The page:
Revisting Elias Hicks
Thanks to the kindness of the librarians at Swarthmore, I had occasion to visit the image of Elias Hicks, his death mask,and make this photograph. It made me think of who we are after the healing.
There is a movement to place Jesus at the center of what it is to be a Friend. Well, perhaps I am in agreement with Hicks, that it is God at the center of what it is to be a Friend. I was asked if I was a Christian, by a Friend and very dear friend, who associates plain dress with a more Christ centered group of us. Frankly, I find it harder and harder to say I am a Christian in light of what that means, and find much of what that has come to mean is in direct conflict, for me, with all that it is to be a Friend, or even one inspired by Yeshua's words, as we can know them. This is not to say one can't believe any manner of myth and be a Quaker, I am just not led in that way and I am certainly mainstream Quaker. There are Friends who tell fortunes by making charts of the stars, I can't see the truth in that, but I accept they are Friends, and I also say, I cannot believe that astrology is at the core of what it is to be a Friend. Rather, I am open to them, listening, not pushing them away, I just don't by that particular myth.
Bart D. Ehrman, in his wonderful book, "Misquoting Jesus", points out that when texts do not agree, the more simple text is seldom the original, the more difficult to explain, the contradictory is often the older text. Scribes and editors, simplify, bending the tale to their point or their understanding. Now, those who argue that Jesus was more than man, and rely on the bible for proof, are on rather thin ice. In fact, it is one of the only such examples where, if say one were to go into court on their evidence, rational people would dismiss their point wholesale as silly. It is like basing life decisions on a Zombie Movie. And yet, it is only the pervasiveness of the belief that such a contention is not laughed out of court. Otherwise rational people would overlook the myriad textual flaws in the bible, and the silly contention that on the day he rose from the dead, numerous things happened, unrecorded in any secondary accounts. It might have good theological value, but truth?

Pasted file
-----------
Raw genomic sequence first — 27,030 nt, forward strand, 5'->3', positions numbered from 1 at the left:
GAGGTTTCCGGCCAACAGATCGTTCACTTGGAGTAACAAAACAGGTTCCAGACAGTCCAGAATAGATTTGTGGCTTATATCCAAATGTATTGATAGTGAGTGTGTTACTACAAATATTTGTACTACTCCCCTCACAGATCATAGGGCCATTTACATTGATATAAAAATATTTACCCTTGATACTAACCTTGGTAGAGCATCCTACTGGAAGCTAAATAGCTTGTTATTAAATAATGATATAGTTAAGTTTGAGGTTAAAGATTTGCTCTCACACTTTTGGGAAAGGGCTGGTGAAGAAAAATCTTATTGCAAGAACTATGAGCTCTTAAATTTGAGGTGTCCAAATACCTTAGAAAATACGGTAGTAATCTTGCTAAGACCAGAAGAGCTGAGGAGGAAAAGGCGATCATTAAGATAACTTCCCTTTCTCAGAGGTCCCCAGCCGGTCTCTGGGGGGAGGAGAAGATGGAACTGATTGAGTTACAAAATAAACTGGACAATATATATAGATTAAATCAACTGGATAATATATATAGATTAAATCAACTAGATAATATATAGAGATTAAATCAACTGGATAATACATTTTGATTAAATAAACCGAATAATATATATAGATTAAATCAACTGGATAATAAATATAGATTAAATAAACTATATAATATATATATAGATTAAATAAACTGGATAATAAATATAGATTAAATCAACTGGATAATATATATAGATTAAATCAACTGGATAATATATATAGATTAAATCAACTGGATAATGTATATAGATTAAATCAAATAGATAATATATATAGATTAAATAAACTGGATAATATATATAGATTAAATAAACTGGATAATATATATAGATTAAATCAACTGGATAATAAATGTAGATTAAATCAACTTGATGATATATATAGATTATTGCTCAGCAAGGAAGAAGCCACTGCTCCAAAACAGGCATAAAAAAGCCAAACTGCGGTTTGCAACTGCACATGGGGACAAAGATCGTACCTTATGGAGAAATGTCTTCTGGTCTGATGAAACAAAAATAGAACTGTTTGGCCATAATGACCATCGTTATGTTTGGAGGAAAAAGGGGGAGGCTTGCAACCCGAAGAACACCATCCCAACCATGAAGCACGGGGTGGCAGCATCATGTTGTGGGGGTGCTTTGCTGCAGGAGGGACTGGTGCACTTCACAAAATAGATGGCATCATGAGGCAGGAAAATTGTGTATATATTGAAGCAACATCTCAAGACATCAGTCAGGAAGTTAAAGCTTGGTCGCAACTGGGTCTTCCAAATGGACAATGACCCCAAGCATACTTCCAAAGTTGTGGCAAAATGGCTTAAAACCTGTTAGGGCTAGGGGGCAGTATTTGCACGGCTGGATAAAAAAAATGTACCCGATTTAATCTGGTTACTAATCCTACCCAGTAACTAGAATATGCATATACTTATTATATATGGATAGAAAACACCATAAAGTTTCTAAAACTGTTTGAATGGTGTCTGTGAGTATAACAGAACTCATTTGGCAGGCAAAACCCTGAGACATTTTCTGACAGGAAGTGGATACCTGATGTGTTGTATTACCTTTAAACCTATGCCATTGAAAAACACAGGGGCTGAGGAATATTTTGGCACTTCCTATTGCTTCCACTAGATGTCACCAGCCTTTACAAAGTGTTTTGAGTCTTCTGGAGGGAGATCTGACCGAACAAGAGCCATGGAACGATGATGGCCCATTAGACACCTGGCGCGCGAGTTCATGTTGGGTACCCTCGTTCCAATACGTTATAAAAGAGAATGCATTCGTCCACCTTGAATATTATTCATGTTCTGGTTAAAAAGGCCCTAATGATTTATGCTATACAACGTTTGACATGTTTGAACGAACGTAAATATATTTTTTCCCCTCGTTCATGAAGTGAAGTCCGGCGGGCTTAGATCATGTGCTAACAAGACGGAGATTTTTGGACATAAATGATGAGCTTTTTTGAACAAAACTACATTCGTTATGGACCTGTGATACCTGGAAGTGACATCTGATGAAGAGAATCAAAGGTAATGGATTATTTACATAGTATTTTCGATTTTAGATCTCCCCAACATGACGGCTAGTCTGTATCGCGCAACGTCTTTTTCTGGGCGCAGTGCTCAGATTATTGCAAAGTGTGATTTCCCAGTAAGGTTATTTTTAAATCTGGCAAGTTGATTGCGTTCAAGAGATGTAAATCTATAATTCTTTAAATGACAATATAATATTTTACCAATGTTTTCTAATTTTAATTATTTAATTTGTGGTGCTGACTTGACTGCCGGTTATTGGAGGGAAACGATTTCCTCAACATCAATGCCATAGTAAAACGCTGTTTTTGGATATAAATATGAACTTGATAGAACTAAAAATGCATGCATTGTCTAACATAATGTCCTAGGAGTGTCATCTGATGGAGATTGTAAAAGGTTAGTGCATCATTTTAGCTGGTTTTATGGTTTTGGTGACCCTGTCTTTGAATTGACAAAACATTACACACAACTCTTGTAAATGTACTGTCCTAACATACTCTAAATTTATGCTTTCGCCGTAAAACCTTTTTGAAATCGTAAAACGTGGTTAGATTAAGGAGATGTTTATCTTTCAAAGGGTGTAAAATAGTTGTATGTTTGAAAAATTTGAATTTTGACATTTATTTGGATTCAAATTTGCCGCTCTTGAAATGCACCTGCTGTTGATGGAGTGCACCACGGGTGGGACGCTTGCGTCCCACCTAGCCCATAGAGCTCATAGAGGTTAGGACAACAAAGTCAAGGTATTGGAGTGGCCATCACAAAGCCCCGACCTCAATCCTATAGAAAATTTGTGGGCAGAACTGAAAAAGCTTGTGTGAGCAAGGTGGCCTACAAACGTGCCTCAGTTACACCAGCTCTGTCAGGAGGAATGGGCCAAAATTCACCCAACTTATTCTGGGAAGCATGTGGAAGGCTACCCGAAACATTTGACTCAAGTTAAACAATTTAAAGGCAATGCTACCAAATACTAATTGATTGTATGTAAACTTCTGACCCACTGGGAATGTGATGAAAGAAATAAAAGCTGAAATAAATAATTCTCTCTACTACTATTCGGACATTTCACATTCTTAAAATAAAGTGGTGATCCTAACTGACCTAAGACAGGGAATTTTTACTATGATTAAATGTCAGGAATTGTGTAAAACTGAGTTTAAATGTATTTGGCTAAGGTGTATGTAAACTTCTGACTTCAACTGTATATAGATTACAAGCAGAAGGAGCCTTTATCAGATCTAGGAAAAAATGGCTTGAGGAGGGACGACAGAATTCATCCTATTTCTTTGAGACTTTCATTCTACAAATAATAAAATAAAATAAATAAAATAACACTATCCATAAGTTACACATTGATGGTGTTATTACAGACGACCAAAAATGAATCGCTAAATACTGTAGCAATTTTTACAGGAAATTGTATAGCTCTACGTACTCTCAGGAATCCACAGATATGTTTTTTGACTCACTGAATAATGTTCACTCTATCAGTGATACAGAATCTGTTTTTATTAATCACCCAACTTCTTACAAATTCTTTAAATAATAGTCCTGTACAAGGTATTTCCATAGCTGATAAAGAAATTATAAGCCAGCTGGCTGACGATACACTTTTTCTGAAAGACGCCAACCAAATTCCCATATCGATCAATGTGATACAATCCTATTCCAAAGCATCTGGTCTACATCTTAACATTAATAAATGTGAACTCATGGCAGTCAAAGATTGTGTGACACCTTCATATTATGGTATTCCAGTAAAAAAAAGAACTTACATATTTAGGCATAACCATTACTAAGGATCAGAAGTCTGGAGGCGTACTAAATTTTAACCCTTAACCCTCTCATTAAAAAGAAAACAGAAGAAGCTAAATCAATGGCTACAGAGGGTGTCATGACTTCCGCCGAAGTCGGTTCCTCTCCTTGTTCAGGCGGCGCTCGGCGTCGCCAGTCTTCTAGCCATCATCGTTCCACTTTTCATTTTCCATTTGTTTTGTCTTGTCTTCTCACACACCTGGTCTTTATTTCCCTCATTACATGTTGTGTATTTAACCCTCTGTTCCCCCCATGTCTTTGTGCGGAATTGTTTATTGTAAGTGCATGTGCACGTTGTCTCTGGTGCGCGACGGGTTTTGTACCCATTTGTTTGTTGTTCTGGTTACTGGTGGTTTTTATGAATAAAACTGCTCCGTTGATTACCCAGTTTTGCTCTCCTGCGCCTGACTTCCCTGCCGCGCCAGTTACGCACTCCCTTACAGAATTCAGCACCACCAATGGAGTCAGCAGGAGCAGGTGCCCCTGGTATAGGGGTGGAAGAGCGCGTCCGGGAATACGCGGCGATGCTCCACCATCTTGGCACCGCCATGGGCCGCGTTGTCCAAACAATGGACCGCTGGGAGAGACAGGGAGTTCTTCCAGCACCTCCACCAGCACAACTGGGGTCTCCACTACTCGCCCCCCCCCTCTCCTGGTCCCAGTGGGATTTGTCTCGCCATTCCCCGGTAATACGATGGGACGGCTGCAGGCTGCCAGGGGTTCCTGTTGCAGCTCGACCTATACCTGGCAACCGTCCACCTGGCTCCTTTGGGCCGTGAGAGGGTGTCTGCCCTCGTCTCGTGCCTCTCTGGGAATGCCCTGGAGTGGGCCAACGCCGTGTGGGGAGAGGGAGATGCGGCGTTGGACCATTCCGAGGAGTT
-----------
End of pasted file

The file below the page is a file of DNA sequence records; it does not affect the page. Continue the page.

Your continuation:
So, we find that where early text disagree, the interpretation which makes Yeshua into Jesus the Greco Roman God, are chosen, not remarkably because it is a Greco Roman institution that spreads the philosophy and the history, working hard to remove all Jewish rationalism from the story.
So, we see for example given in Ehrman's book, Yeshua, in Luke dies a very human death on the cross, saying nothing but, "My lord why have you forsaken me?" In Hebrews it is said, "He died separated from God" in the earliest Greek texts, but then latter scribes mistake XARIYI for XWRIS, so apart from God, becomes, in God's grace. Other changes, Jesus proclaims the universe, becomes Jesus manifests the universe, the one describing becomes the one creating. Mary is an unmarried woman, becomes Mary is a virgin. Truth is a very import part of being a Quaker, because in the search for truth we build unity beyond tribe. In promoting hurtful and damaging myths, we divide our tribe from all others, and as members of our tribe begin to see through the myth, and that myth is defended as being core, being fundamental, we become the institutions that Fox rebelled against.
Then why was Fox not part of this questioning? Well, the first comparative studies of early Greek texts of the bible did not happen until 1720. And then, the process of learning how to understand the historical generation of text was a science in its infancy.
So, what did we get from Fox's start? We received a dedication to truth and an openness to process. I don't find it odd, that the same Friends who proclaim a convergence on older notions in Quakerism which deny modern theological studies and history, also often do not allow free comment on their blogs, they rebel against the very openness that defined us in Fox's day. They do not take part in clearness when in conflict, but entrench themselves in the past as a shield against their fear of the world of change around us. They would have us set aside centuries of progress in meetings, where we weighed and remained open to new light, to enshrine beliefs of the past, as being a foundation to a wall against the outside, and yet, with these walls against the outside, how can we grow towards peace.
Hicks was not anti Christian. I am not anti Christian. But Hicks and I are pro inclusion. Because, without being in process with others of differing belief we cannot move towards truth or peace. When Friends speak of placing any notion, any individual, including Fox, at the foundation of our society, in seeking definition, they loose the definition of what it is to be Quaker, to stand before God, and God in others, not to follow popes or kings or idols.
The division intended in making belief in Christ a Quaker fundamental ideal is both retrograde and harmful to the peace intended by our societies beliefs. It is also a recipe for further falling out among fundamentalists, because it is in the nature of fundamentalism to disagree.